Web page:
To develop and validate new birth-weight prediction models in Chinese pregnant women using fractional thigh volume.
To develop and validate new birth-weight prediction models in Chinese pregnant women using fractional thigh volume.
Healthy late third-trimester fetuses within 5 days of delivery were prospectively examined using two- (2D) and three- (3D) dimensional ultrasonography. Measurements were performed using 2D ultrasound for standard fetal biometry and 3D ultrasound for fractional thigh volume (TVol) and middle thigh circumference. The intraclass correlation coefficient (ICC) was used to analyze the inter- and intraobserver reliability of the 3D ultrasound measurements of 40 fetuses. Five birth-weight prediction models were developed using linear regression analysis, and these were compared with previously published models in a validation group.
Of the 290 fetuses studied, 100 were used in the development of prediction models and 190 in the validation of prediction models. The inter- and intraobserver variability for TVol and middle thigh circumference measurements was small (all ICCs ≥ 0.95). The prediction model using TVol, femur length (FL), abdominal circumference (AC) and biparietal diameter (BPD) provided the most precise birth-weight estimation, with a random error of 4.68% and R2 of 0.825. It correctly predicted 69.5 and 95.3% of birth weights to within 5 and 10% of actual birth weight. By comparison, the Hadlock model with standard fetal biometry (BPD, head circumference, AC and FL) gave a random error of 6.41%. The percentage of birth-weight prediction within 5 and 10% of actual birth weight was 46.3 and 82.6%, respectively.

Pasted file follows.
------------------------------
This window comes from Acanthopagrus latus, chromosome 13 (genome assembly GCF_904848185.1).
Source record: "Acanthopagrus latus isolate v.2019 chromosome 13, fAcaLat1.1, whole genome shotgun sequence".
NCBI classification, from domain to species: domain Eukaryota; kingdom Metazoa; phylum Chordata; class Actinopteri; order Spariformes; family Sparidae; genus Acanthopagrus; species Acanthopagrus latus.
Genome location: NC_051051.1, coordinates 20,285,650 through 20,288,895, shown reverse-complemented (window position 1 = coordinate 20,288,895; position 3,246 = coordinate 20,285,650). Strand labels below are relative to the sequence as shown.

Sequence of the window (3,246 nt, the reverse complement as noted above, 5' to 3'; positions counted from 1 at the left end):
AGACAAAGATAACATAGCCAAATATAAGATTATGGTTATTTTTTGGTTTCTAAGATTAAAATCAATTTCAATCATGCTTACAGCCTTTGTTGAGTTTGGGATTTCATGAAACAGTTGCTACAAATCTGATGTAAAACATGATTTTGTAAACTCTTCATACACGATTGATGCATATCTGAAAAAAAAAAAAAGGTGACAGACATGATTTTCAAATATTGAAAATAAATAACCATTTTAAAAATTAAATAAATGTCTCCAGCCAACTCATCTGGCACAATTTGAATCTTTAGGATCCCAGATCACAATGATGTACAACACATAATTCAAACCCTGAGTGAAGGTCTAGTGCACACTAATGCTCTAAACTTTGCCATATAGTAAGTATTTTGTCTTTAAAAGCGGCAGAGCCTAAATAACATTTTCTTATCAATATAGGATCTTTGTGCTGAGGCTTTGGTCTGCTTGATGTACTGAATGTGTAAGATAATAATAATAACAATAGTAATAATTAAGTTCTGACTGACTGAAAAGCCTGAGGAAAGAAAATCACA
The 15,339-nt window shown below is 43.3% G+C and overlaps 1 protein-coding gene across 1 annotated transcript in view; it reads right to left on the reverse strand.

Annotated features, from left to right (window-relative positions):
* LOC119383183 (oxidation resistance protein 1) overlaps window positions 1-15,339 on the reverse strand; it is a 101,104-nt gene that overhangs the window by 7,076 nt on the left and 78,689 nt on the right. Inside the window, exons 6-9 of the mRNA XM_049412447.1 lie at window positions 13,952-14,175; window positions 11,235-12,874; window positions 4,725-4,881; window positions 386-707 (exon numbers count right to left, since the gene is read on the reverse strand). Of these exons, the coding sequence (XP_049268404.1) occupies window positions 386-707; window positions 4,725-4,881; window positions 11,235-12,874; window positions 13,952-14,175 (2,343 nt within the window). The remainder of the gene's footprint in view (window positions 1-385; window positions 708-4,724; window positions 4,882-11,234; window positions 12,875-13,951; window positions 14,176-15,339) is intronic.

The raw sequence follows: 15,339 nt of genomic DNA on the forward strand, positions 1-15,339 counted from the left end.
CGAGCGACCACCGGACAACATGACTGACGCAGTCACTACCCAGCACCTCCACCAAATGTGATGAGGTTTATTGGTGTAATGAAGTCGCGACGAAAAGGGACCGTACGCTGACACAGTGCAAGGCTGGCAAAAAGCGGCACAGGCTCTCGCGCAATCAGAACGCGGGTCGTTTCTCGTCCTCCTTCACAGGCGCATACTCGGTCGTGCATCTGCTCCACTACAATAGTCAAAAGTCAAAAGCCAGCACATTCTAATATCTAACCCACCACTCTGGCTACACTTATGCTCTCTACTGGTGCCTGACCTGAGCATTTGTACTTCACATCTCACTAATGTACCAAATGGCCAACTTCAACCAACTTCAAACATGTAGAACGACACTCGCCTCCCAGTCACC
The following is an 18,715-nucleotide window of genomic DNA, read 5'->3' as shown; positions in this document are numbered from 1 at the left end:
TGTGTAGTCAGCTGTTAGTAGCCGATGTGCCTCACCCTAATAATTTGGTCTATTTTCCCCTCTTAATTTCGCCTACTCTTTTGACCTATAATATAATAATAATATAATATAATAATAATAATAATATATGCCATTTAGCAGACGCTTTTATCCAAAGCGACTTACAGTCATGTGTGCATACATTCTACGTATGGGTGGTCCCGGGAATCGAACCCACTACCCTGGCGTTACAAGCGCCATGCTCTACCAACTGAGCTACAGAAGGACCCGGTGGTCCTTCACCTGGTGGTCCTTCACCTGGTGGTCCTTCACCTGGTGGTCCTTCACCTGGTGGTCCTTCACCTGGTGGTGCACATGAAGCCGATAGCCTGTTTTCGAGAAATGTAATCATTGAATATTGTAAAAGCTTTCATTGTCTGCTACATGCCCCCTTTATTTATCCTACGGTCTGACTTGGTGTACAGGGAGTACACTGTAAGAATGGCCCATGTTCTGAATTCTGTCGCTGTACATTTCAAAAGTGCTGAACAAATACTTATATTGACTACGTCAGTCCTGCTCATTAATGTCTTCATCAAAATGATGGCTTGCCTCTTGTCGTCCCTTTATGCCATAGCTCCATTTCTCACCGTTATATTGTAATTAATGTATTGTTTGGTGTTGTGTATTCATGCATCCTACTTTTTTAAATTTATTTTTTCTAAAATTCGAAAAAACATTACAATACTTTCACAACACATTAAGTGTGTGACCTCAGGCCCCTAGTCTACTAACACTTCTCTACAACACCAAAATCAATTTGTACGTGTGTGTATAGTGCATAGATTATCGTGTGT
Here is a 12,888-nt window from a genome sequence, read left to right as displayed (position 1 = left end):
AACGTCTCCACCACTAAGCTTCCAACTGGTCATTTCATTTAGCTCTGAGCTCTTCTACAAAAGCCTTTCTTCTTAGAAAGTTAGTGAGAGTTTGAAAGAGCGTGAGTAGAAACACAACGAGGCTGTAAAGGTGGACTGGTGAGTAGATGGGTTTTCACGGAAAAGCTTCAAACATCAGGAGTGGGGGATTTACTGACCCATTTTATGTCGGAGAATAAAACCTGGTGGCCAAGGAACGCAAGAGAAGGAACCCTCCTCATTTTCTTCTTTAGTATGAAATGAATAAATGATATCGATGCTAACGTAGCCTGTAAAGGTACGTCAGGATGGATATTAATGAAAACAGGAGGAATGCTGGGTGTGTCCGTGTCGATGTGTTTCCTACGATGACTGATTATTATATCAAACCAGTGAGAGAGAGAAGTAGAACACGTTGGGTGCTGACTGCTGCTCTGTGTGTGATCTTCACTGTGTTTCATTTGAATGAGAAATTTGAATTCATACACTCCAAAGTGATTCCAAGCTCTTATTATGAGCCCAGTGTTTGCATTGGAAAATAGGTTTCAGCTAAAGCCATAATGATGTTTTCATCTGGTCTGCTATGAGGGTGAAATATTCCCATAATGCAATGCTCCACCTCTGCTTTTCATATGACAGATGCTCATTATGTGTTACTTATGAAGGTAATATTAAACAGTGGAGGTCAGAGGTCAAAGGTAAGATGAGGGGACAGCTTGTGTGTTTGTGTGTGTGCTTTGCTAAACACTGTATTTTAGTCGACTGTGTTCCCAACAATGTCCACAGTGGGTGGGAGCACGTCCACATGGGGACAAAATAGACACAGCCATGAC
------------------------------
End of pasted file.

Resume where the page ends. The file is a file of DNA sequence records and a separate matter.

Consistent with studies on Caucasian populations, a new birth-weight prediction model based on fractional thigh volume, BPD, AC and FL, is reliable during the late third trimester in a Chinese population, and allows better prediction than does the Hadlock model. Copyright © 2011 ISUOG. Published by John Wiley & Sons, Ltd.